The Macroeconomic Gains from Stabilizing and Reducing Federal Debt



The U.S. government is set to borrow nearly $1 trillion this year, an 84 percent jump from last year

Koch Document Reveals Laundry List of Policy Victories Extracted From the Trump Administration

The consequences of America’s experiment with huge budget deficits

Orthodox economics suggests two ways in which things could go wrong. When an economy is running at close to full tilt, so that firms are borrowing and investing as much as banks are willing to lend, a government can only borrow by outbidding private firms for financing. Government “crowds out” private activity in such cases, hurting growth. What is more, as debt accumulates, lenders may ask the government to pay higher interest rates to compensate them for the increased risk of default. These higher rates can tip a government into fiscal crisis, as market jitters raise borrowing costs, further spooking markets. The government must then accept draconian austerity policies, higher inflation (as it prints money to cover its bills) or default.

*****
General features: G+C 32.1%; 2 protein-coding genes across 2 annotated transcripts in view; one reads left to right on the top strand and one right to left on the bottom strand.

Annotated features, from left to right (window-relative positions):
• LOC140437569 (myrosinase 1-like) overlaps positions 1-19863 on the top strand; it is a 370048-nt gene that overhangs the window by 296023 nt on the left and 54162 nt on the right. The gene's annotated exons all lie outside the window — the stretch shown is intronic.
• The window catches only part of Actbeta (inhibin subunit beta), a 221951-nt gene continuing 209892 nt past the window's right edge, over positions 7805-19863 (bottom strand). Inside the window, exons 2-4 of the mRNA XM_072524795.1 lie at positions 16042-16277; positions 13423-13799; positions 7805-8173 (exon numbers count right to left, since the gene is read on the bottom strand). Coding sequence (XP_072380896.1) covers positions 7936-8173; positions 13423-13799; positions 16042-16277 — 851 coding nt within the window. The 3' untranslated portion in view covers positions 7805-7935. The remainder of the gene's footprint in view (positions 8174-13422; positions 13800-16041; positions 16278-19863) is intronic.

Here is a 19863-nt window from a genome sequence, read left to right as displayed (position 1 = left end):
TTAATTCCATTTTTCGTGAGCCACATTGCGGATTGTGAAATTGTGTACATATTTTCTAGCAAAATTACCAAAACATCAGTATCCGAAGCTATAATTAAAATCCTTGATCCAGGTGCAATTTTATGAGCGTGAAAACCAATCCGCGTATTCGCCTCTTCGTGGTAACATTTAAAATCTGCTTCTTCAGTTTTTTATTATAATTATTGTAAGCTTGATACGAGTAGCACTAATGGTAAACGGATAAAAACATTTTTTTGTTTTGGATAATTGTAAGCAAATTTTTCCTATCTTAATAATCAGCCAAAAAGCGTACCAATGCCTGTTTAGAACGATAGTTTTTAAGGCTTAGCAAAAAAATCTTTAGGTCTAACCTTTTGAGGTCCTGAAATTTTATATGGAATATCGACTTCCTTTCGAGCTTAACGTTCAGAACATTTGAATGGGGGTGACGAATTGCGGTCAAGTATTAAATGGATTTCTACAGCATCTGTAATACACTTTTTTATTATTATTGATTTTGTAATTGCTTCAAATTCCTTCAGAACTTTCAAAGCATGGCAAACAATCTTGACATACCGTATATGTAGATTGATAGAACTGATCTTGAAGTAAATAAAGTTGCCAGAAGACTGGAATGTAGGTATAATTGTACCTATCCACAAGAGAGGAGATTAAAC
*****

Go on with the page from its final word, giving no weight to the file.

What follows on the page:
Cato Handbook for Policymakers (8th Edition)

A long list of policy positions and explanations that will give candidates ideas to use for their own positions.

We’re Spending Too Much on Defense

About $700 billion per year

More than the 8 next largest world powers

Cut it in half and you could give every American $900/year

We have bases in 80 countries, with 200,000 deployed troops, costing $150 billion per year

5 facts about government debt around the world

The United States has more government debt than any other country analyzed

As a share of its GDP, Japan’s gross debt far exceeds that of all other nations analyzed

Norway’s GDP far outweighs its net debt

Brazil spends more than any other country analyzed on debt interest payments as a share of revenue

Debt as a percentage of GDP increased in 34 of 43 countries between 2006 and 2016